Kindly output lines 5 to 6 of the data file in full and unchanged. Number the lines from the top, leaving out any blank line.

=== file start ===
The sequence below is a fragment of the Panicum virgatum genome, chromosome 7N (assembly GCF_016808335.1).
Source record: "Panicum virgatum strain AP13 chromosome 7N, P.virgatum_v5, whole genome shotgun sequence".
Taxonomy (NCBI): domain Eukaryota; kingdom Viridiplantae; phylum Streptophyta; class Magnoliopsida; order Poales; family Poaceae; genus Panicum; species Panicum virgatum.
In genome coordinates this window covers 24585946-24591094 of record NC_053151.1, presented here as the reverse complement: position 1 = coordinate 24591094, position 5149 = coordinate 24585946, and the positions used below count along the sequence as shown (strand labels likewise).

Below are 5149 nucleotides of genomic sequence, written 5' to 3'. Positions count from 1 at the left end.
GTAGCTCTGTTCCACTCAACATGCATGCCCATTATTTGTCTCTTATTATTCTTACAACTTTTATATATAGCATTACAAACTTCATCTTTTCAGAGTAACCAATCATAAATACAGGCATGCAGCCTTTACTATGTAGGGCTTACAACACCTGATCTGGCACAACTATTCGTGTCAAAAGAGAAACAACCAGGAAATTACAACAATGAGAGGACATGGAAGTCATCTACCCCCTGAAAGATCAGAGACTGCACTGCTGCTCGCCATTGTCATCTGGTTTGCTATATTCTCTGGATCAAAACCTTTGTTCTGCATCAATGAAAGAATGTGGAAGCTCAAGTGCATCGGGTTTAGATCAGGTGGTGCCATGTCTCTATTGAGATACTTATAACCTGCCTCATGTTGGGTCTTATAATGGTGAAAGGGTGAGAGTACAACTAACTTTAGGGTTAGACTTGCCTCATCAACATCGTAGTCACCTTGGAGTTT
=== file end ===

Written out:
Below are 5149 nucleotides of genomic sequence, written 5' to 3'. Positions count from 1 at the left end.
GTAGCTCTGTTCCACTCAACATGCATGCCCATTATTTGTCTCTTATTATTCTTACAACTTTTATATATAGCATTACAAACTTCATCTTTTCAGAGTAACCAATCATAAATACAGGCATGCAGCCTTTACTATGTAGGGCTTACAACACCTGATCTGGCACAACTATTCGTGTCAAAAGAGAAACAACCAGGAAATTACAACAATGAGAGGACATGGAAGTCATCTACCCCCTGAAAGATCAGAGACTGCACTGCTGCTCGCCATTGTCATCTGGTTTGCTATATTCTCTGGATCAAAACCTTTGTTCTGCATCAATGAAAGAATGTGGAAGCTCAAGTGCATCGGGTTTAGATCAGGTGGTGCCATGTCTCTATTGAGATACTTATAACCTGCCTCATGTTGGGTCTTATAATGGTGAAAGGGTGAGAGTACAACTAACTTTAGGGTTAGACTTGCCTCATCAACATCGTAGTCACCTTGGAGTTT